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Re: Unknown text/* subtypes [i20]

From: Roy T. Fielding <fielding@gbiv.com>
Date: Thu, 14 Feb 2008 19:01:57 -0800
Message-Id: <70126EB9-128E-4A02-8A3F-057048523E8E@gbiv.com>
Cc: ietf-http-wg@w3.org
To: "Frank Ellermann" <hmdmhdfmhdjmzdtjmzdtzktdkztdjz@gmail.com>

It looks like 1/2 of your response is about small changes to the
text that is being deleted, and another 1/4 about the bits left
after the last change, and only the last 1/4 about my proposed
rewrite.  That is really confusing.

I'm just going to skip ahead to the comments on my proposed text...

> On Feb 14, 2008, at 9:18 AM, Frank Ellermann wrote:
>> Roy T. Fielding wrote:
> ACK.  Potential issues in your version:
>> : When a media type is registered with a default charset value
>> : of "US-ASCII", it MAY be used to label data transmitted via
>> : HTTP in the "iso-8859-1" charset (a superset of US-ASCII)
>> : without including an explicit charset parameter on the media
>> : type.
> For 2616bis that should be no valid option (MAY), it should be
> a *violation* of a new SHOULD for the stated historical reason.
> Going from MAY to SHOULD NOT is possible, nothing breaks.

That would change the protocol such that all currently compliant
HTTP senders that transmit text messages in "iso-8859-1" without
a charset parameter would be violating a SHOULD requirement.
My proposal states the fact that such messages do occur in practice
and alters the MIME requirement for HTTP to accommodate them.

>> : In addition, when a media type registered with a default
>> : charset value of "US-ASCII" is received via HTTP without a
>> : charset parameter or with a charset value of "iso-8859-1",
>> : the recipient MAY inspect the data for indications of a
>> : different character encoding
> [...]
> That is convoluted.  Certainly it "MAY" try to determine the
> charset by sniffing if there is no charset, arguably it "must"
> (lower case) do this for the (non-HTTP) purpose of displaying
> a document.  And it "MAY" do this whenever it wishes, the case
> of an erroneous iso-8859-1 IMO does not justify a HTTP "MAY".

If browsers are willing to implement that, fine.

>> : if the encoding can be determined within the first 16 octets
>> : of data and interpreted consistently thereafter.
> Please no arbitrary magic numbers like "16" in a standard, let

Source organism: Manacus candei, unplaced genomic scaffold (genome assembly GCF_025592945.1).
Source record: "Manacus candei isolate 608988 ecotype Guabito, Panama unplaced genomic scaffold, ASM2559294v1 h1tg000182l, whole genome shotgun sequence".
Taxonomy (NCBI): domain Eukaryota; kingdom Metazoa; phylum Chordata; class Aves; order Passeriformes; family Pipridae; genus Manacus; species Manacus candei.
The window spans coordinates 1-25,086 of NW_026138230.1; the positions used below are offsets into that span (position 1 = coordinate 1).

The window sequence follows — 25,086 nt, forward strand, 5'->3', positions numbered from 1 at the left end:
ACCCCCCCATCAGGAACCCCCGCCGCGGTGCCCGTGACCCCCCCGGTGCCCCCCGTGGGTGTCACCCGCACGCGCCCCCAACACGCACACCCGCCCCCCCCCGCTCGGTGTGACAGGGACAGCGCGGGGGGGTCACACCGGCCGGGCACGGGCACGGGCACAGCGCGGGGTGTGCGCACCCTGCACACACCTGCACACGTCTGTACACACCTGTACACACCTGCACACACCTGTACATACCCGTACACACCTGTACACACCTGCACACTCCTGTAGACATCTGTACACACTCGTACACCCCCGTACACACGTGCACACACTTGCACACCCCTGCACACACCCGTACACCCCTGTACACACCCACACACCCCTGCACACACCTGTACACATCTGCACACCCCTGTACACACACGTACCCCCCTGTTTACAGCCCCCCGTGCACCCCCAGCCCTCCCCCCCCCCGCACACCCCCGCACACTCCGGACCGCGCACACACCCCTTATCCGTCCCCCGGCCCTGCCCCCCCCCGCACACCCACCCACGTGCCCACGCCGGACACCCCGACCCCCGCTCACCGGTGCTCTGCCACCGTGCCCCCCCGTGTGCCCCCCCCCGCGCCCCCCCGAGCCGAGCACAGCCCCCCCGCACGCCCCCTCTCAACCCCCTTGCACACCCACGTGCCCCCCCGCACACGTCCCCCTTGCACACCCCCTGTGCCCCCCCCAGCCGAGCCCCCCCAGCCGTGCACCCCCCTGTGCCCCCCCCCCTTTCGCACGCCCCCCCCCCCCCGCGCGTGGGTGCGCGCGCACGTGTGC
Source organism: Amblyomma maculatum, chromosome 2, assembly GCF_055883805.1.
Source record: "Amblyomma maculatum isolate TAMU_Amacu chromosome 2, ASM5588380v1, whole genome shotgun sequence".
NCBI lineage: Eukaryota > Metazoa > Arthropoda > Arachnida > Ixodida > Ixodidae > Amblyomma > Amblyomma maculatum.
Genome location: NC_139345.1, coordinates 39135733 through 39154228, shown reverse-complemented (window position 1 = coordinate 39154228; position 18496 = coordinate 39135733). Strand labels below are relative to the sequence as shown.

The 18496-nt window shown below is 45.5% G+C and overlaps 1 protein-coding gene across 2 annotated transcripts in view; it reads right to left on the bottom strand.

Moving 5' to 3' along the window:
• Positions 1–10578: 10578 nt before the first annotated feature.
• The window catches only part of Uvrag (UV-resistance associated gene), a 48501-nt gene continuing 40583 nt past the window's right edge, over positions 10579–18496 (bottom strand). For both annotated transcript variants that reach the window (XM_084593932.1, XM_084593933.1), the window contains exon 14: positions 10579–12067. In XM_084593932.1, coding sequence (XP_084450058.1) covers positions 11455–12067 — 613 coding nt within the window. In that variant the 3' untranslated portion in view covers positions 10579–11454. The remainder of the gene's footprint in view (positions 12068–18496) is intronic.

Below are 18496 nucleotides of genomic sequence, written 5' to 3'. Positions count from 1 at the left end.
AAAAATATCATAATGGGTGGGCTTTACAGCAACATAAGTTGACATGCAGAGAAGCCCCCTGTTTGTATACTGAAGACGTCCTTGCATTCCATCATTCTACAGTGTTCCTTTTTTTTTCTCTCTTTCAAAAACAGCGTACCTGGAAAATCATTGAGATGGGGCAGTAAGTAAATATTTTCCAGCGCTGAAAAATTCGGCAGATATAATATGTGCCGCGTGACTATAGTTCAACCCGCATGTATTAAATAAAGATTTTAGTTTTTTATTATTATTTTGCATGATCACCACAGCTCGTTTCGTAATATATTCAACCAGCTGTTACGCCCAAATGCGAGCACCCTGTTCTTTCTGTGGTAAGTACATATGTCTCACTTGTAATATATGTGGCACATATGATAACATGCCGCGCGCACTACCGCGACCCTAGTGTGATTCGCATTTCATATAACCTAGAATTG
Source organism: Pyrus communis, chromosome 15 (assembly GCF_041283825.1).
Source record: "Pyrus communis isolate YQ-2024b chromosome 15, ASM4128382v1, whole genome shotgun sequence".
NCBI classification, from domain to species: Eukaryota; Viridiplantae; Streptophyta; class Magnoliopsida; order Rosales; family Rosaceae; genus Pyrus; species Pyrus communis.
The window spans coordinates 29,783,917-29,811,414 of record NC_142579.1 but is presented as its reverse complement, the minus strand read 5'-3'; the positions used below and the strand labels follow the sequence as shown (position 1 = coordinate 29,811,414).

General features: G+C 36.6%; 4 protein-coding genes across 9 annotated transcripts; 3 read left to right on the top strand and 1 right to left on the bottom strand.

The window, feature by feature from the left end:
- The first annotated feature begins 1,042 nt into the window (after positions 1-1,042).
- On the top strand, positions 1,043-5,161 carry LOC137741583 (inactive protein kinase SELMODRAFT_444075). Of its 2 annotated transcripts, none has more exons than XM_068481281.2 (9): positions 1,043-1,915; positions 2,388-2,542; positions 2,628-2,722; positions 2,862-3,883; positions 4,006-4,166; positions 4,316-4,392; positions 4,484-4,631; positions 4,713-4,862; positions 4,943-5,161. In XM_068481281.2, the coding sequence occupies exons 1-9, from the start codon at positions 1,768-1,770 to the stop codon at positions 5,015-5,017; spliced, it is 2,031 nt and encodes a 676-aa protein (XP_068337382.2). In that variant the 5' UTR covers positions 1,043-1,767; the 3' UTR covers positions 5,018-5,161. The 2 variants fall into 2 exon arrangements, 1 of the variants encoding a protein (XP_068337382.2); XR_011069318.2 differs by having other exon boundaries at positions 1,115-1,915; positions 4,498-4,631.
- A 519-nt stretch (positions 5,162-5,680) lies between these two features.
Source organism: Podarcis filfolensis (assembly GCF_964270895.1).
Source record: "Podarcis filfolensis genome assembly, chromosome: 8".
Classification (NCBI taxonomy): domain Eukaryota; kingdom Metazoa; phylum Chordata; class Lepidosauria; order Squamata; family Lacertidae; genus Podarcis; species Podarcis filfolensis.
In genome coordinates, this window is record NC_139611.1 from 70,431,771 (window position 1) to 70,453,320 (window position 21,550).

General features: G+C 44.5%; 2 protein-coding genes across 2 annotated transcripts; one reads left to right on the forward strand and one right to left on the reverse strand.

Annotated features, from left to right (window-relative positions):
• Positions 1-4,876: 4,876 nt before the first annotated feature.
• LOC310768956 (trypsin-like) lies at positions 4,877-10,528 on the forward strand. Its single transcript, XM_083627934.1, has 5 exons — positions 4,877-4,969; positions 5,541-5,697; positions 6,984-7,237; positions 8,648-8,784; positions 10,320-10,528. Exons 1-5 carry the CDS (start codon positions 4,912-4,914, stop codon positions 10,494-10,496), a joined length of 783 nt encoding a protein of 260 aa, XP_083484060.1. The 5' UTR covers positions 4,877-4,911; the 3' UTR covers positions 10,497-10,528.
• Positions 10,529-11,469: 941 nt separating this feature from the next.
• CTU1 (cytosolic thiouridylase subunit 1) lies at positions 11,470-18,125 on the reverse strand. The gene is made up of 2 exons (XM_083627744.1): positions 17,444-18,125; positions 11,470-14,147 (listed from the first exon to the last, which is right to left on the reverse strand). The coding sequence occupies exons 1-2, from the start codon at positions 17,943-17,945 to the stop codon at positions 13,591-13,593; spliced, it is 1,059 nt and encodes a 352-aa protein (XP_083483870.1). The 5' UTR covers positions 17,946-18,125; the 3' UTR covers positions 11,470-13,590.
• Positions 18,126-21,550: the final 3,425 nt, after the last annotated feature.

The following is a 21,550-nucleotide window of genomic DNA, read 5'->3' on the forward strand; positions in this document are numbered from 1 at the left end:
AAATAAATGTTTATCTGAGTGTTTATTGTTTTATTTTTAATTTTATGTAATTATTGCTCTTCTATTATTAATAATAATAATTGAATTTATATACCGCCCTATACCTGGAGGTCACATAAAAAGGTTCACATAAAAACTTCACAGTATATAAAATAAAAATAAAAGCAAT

> alone in a standard where the complete "sniffing" business is
> off topic.

It is more important that it works (or that we find out it doesn't).

>> : Note: The first variance is due to a significant portion of
>> : early HTTP user agents not parsing media type parameters and
>> : instead relying on a then-common default encoding of iso-8859-1.
>> : As a result, early server implementations avoided the use of
>> : charset parameters and user agents evolved to "sniff" for new
>> : character encodings as the Web expanded beyond iso-8859-1
>> : content.
> Yes, and (as you noted in another article) servers have no time
> for any sniffing on their side for dynamical content.  But that
> does not justify a "variance" going as far as an option (MAY),
> violating a SHOULD NOT is good enough for this historical case.

Sorry, that decision was made in 1994 and is now way out of scope.

> I don't see why 2616bis should try to overrule text/xml defaults
> with a MAY, as HTTP certainly does not try to tell clients what
> a say image/x-icon might be, and how to display it.

Then you don't know (or don't care) what the MIME specs say.  I do.
It was an intentional decision based on the needs of different
protocols.  The other alternative would be to define a separate
media type registration system, which was considered more harmful
than simply stating the differences and noting the requirements
for translating an HTTP-compliant message to a MIME-compliant

>> : The second variance is due to a certain popular user agent that
>> : employed an unsafe encoding detection and switching algorithm
>> : within documents that might contain user-provided data (see
>> : Section security.sniffing), the most common workaround for
>> : which is to supply a specific charset parameter even when the
>> : actual character encoding is unknown.
> No.  Plausible reasons why servers might intentionally lie with
> "iso-8859-1" do not belong in an Internet standard.  If an UA is
> broken it needs to be fixed.  Servers could also try their luck
> with the registered "unknown-8bit" instead of lying, this is out
> of scope for HTTP.

Then get back to us when you have fixed that user agent.  Sending
any charset that is invalid/unknown to that user agent will fail to
trigger the one safe path that allows us to workaround its stupid
bugs.  All I am trying to explain in that paragraph is why the
theory of "servers should just leave the charset empty" is never
going to happen in the foreseeable future.  Otherwise, I am happy
to mark the issue as WONTFIX and let the browsers deal with their
own bugs.

Received on Friday, 15 February 2008 03:02:06 UTC

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